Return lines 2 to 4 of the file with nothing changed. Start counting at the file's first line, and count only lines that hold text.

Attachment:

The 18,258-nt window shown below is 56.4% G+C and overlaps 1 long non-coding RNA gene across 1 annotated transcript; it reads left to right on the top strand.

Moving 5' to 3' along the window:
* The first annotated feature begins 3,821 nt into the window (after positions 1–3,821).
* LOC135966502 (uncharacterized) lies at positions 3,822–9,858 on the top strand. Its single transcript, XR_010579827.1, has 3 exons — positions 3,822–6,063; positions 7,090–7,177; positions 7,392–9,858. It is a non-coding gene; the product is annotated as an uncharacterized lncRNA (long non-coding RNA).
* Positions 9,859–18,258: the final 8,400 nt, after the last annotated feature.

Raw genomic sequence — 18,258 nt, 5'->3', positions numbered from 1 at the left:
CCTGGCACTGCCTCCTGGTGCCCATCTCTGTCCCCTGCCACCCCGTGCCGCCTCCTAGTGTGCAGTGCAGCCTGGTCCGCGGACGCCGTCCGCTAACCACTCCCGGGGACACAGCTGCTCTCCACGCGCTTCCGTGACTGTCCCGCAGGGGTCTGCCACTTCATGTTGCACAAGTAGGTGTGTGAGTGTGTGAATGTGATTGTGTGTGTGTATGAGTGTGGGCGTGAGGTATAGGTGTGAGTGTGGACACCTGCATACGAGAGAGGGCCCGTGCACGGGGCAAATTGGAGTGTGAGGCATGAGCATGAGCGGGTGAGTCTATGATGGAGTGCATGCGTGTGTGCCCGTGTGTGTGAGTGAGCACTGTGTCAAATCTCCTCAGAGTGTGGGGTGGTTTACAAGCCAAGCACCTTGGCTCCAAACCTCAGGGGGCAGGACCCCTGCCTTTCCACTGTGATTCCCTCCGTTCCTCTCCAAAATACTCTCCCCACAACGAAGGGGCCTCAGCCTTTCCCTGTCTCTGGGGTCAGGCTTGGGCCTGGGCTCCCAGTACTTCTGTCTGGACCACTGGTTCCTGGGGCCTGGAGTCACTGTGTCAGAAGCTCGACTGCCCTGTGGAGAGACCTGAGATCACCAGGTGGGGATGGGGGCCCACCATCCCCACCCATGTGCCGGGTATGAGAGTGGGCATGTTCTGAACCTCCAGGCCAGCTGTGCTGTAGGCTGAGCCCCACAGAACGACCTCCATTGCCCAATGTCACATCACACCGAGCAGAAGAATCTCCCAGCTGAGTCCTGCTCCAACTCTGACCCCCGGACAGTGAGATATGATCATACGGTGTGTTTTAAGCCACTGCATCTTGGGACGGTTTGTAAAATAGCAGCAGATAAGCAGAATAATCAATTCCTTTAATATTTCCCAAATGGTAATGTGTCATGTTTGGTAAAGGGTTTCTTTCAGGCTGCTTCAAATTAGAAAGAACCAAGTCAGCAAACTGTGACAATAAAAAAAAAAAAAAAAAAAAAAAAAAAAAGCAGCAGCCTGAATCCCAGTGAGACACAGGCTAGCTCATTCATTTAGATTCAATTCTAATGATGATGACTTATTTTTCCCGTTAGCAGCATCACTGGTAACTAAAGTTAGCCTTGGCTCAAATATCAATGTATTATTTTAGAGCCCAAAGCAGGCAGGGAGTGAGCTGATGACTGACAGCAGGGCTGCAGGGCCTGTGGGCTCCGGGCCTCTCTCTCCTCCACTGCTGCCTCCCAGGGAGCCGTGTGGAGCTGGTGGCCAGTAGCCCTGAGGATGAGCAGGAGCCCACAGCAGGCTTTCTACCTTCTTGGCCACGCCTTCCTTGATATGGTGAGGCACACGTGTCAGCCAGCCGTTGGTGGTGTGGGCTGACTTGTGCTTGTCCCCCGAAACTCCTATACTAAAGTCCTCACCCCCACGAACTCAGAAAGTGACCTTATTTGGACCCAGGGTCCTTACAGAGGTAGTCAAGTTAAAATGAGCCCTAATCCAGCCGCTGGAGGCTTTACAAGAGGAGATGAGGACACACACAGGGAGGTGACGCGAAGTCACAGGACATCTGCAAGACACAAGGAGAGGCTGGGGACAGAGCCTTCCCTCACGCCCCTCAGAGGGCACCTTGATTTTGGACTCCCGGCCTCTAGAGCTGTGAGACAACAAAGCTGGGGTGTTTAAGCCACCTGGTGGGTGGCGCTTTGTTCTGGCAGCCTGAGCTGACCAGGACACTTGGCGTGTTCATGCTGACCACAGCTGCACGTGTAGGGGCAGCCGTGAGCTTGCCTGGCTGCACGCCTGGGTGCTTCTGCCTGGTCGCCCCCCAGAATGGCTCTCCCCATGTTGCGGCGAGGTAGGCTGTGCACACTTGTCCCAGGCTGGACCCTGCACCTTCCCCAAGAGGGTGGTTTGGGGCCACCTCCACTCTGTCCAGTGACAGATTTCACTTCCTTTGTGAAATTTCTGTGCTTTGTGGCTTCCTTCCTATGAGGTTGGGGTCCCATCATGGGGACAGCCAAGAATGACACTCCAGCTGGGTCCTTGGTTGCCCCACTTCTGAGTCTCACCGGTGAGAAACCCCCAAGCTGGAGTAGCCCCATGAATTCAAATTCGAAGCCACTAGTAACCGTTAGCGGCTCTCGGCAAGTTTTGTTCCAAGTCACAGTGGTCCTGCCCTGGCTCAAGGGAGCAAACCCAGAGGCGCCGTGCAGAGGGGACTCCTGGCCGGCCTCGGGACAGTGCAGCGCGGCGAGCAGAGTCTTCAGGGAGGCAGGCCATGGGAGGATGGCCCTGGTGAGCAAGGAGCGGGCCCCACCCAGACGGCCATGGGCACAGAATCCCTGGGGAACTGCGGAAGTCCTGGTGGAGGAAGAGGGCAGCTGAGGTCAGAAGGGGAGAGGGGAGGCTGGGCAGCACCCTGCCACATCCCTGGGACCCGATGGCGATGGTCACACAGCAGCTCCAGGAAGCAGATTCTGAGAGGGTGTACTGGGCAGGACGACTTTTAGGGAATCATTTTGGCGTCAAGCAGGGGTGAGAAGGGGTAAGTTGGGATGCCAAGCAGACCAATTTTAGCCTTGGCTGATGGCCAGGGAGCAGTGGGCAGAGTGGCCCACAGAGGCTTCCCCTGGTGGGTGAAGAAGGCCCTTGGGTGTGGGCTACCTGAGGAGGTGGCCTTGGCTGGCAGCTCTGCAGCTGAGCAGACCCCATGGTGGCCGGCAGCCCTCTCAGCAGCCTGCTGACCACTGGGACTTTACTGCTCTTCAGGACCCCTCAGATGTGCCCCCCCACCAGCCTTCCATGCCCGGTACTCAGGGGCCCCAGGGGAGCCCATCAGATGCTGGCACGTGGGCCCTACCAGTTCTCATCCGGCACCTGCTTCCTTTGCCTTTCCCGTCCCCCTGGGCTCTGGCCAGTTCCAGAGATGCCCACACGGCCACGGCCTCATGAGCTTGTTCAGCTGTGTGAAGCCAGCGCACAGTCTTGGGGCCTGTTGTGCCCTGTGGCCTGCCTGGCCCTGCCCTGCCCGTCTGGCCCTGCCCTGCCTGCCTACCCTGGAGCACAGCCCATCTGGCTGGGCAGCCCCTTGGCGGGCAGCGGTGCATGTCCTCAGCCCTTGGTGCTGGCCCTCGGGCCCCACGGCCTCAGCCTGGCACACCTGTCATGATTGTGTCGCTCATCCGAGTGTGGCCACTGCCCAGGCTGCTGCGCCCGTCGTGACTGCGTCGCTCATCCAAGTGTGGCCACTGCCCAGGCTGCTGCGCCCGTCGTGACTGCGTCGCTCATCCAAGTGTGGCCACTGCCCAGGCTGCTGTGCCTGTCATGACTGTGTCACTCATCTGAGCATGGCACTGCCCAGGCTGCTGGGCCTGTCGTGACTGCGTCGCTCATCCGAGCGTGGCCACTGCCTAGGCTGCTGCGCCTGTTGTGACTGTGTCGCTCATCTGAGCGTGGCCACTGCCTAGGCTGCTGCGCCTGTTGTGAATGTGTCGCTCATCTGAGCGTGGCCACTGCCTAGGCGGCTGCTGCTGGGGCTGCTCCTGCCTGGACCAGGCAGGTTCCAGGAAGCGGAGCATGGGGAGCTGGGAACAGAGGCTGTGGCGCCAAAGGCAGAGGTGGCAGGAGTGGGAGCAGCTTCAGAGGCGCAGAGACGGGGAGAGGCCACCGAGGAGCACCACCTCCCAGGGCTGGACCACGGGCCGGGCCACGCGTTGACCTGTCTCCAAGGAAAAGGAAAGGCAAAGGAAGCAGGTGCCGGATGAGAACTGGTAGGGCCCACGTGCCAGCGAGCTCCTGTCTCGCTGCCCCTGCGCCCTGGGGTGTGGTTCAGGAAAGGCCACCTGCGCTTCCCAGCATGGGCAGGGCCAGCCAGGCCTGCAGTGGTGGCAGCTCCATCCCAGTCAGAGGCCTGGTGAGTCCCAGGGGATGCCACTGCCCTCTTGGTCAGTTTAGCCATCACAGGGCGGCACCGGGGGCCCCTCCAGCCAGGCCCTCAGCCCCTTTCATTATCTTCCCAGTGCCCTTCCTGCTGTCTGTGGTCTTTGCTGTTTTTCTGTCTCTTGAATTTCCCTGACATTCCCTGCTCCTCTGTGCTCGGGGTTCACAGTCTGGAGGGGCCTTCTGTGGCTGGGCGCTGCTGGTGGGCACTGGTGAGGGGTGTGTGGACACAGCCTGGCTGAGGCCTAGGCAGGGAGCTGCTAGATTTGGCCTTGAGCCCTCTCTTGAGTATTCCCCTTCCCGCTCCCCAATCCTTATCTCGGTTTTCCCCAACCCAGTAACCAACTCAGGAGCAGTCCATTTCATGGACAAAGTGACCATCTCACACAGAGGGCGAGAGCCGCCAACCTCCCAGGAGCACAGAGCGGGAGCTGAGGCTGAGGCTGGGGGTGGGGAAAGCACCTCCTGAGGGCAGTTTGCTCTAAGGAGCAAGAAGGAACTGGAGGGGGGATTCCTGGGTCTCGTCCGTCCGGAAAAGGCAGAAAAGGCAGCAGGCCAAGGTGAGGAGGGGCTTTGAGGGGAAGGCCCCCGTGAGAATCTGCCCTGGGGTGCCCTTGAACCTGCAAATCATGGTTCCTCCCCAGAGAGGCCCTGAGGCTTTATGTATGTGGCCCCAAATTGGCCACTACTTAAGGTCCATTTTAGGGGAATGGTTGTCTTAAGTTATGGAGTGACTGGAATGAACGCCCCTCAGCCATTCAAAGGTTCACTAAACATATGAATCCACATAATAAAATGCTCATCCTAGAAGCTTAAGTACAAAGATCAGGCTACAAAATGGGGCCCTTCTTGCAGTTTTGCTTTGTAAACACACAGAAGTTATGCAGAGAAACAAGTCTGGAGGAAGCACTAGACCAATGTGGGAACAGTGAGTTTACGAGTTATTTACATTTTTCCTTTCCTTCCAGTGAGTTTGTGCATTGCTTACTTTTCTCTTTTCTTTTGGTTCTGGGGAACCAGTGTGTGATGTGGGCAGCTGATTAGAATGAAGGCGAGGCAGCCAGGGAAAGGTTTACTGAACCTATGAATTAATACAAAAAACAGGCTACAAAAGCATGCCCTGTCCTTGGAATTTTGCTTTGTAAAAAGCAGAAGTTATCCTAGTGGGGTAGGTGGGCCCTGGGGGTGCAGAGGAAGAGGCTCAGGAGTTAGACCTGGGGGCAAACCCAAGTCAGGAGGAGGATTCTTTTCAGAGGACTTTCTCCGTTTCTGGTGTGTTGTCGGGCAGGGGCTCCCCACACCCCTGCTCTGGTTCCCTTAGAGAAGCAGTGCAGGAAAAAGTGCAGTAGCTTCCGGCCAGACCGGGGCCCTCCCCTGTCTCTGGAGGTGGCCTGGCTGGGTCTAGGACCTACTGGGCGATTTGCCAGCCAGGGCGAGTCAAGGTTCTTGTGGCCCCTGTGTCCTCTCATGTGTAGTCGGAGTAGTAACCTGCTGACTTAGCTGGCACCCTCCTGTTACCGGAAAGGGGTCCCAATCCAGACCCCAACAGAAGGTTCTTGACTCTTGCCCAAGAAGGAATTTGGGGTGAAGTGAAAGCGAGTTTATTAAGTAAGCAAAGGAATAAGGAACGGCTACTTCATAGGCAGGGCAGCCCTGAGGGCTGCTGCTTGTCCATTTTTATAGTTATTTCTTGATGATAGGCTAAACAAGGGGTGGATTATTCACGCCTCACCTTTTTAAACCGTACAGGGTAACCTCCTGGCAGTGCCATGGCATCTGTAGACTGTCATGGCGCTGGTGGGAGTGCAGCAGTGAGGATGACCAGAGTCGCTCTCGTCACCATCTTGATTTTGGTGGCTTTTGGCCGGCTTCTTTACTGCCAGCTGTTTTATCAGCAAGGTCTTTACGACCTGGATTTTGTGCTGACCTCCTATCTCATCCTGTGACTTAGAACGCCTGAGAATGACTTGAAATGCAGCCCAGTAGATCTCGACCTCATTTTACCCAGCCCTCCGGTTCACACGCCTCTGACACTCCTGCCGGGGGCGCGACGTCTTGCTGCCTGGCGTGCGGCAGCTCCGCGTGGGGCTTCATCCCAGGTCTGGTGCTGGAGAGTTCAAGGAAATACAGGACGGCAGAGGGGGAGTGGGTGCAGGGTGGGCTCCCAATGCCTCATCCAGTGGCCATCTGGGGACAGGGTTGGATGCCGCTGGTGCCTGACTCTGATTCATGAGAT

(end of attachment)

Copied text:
Moving 5' to 3' along the window:
* The first annotated feature begins 3,821 nt into the window (after positions 1–3,821).
* LOC135966502 (uncharacterized) lies at positions 3,822–9,858 on the top strand. Its single transcript, XR_010579827.1, has 3 exons — positions 3,822–6,063; positions 7,090–7,177; positions 7,392–9,858. It is a non-coding gene; the product is annotated as an uncharacterized lncRNA (long non-coding RNA).